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Reviewing how the NHS supports educational research: consultation

Last updated on 29 Nov 2017

This HRA consultation has closed and is displayed for reference only.

How we best support research in the NHS – Educational Research

As part of the work to underpin the development of a replacement for the Research Governance Framework when the HRA became a Non Departmental Public Body, the HRA set up an independent working group to consider what research the NHS could support, with a specific focus on educational research.

The report, published for comment in March 2014, highlighted practical recommendations to improve the experience for students and make the process more efficient.The comment period ran for 30 days from 17 March 2014 and closed on 11 April 2014. A summary of the comments received and our response to each comment is available in the documents section below.

Following a review of the comments made and further analysis, the recommendations have now been revised to reflect the concerns of respondents. These are summarised below.

Recommendations

  • The HRA should develop a section of its website dedicated to supporting students and their supervisors.
  • The HRA should develop IRAS so that it can be used for teaching and assessment purposes.
  • Course leaders/supervisors should be encouraged to develop and lead research projects that individual students at Masters level and below can contribute to at different stages
  • Academic staff should be allowed to make a single ‘batch’ application for ethical review on behalf of a number of different students for very low risk projects under proportionate review.
  • NHS organisations should provide local universities with research questions/priorities that they want addressing locally.
  • A research culture should be fostered amongst undergraduate students by encouraging an awareness of research and enabling them to develop skills in research methods.
  • Students should not normally take the role of Chief Investigator (CI) at any level of study.
  • Students from non-health related courses such as business studies or IT wishing to undertake research which involves accessing patients or their data in an NHS setting should be offered a co-supervisor with a health-related background to help them negotiate their way through the research process.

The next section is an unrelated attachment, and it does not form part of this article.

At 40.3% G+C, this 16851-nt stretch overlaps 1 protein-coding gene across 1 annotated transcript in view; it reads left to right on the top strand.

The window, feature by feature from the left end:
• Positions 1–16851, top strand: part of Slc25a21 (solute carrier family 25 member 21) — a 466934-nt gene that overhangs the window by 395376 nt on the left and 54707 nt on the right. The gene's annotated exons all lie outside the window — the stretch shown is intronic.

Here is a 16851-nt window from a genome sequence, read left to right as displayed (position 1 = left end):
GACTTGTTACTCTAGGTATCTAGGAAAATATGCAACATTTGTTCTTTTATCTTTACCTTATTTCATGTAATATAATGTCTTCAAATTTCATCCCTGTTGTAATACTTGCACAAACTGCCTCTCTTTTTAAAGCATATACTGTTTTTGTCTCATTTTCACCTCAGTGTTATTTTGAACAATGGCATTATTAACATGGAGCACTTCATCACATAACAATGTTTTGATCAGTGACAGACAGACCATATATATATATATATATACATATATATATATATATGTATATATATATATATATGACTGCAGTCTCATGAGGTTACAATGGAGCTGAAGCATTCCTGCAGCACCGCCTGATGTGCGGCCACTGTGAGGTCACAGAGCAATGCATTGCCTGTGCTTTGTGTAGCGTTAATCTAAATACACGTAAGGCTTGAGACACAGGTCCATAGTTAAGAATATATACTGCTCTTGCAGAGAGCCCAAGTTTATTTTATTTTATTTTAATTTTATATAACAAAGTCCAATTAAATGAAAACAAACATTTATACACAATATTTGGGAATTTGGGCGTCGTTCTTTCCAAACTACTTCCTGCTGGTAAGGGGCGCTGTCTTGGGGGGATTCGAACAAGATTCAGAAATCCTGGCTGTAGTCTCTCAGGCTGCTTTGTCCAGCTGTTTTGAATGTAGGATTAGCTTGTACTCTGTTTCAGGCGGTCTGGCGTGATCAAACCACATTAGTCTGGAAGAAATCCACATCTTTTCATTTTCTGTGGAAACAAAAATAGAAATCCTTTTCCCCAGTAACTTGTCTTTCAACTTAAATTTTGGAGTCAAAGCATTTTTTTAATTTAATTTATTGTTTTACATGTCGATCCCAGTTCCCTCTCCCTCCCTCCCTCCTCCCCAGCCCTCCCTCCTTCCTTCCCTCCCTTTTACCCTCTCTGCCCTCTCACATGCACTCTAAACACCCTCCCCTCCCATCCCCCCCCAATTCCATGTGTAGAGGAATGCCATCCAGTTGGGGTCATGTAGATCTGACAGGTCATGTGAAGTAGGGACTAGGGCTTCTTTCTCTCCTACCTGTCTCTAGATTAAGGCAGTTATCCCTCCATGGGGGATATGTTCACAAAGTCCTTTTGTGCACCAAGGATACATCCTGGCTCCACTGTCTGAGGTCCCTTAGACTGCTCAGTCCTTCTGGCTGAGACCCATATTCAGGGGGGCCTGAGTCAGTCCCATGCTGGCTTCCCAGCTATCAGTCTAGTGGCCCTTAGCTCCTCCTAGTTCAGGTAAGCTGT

• An early filter for poor quality research should be established.
  • Universities and colleges should accept the role of sponsor for all educational research conducted by their own students unless it is more appropriate for an NHS organisation to do this.
  • Sponsors of educational research should ensure that their supervisors are competent to fulfil this role.
  • The HRA should give feedback to universities on the quality of the applications that they receive.

Future work

The HRA will look at how each recommendation can be best communicated and implemented. This will include considering the implications for both policy level and operational level guidance including the development of future policy to replace the Research Governance Framework.

Documents

Working Group

Chair

  • Professor John Saunders Chair of the Ethics Committee for the Royal College of Physicians

Members

  • Dr Charles Bruce Managing Director Health Education North West England
  • Professor Peter Furness Assistant Medical Director & Consultant Histopathologist, Leicester Royal Infirmary.
  • Professor Peter Heasman Professor of Periodontology, University of Newcastle.
  • Professor Sue Mawson Director of NIHR CLAHRC for South Yorkshire
  • Professor Paula McGee Chair of Nursing, Birmingham City University
  • Mr Gary Roper Head of Regulatory Compliance, Imperial College London
  • Professor Nalin Thakker Associate Vice President for Compliance, Risk and Research, University of Manchester.
  • Professor Jon Wass Professor of Endocrinology, University of Oxford
  • Professor Ken Wilson Chair of Old Age Psychiatry, University of Liverpool.

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